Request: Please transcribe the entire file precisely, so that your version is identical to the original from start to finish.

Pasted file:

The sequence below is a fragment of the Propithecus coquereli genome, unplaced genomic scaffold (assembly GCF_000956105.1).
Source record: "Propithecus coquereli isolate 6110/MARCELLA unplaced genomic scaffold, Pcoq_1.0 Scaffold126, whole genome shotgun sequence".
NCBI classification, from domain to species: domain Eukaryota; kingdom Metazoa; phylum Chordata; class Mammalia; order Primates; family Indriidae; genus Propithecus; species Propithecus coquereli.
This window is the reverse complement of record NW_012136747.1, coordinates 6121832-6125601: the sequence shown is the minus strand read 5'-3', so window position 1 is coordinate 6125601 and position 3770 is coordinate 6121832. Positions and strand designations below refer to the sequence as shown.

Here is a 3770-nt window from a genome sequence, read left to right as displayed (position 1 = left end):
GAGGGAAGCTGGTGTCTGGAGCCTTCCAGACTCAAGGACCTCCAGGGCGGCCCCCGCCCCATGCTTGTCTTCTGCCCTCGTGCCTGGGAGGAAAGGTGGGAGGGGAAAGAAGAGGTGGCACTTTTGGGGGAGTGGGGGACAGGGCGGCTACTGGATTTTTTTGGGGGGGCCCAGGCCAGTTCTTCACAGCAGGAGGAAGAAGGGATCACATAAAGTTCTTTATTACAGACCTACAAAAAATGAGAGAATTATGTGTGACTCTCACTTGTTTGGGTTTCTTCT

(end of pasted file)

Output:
The sequence below is a fragment of the Propithecus coquereli genome, unplaced genomic scaffold (assembly GCF_000956105.1).
Source record: "Propithecus coquereli isolate 6110/MARCELLA unplaced genomic scaffold, Pcoq_1.0 Scaffold126, whole genome shotgun sequence".
NCBI classification, from domain to species: domain Eukaryota; kingdom Metazoa; phylum Chordata; class Mammalia; order Primates; family Indriidae; genus Propithecus; species Propithecus coquereli.
This window is the reverse complement of record NW_012136747.1, coordinates 6121832-6125601: the sequence shown is the minus strand read 5'-3', so window position 1 is coordinate 6125601 and position 3770 is coordinate 6121832. Positions and strand designations below refer to the sequence as shown.

Here is a 3770-nt window from a genome sequence, read left to right as displayed (position 1 = left end):
GAGGGAAGCTGGTGTCTGGAGCCTTCCAGACTCAAGGACCTCCAGGGCGGCCCCCGCCCCATGCTTGTCTTCTGCCCTCGTGCCTGGGAGGAAAGGTGGGAGGGGAAAGAAGAGGTGGCACTTTTGGGGGAGTGGGGGACAGGGCGGCTACTGGATTTTTTTGGGGGGGCCCAGGCCAGTTCTTCACAGCAGGAGGAAGAAGGGATCACATAAAGTTCTTTATTACAGACCTACAAAAAATGAGAGAATTATGTGTGACTCTCACTTGTTTGGGTTTCTTCT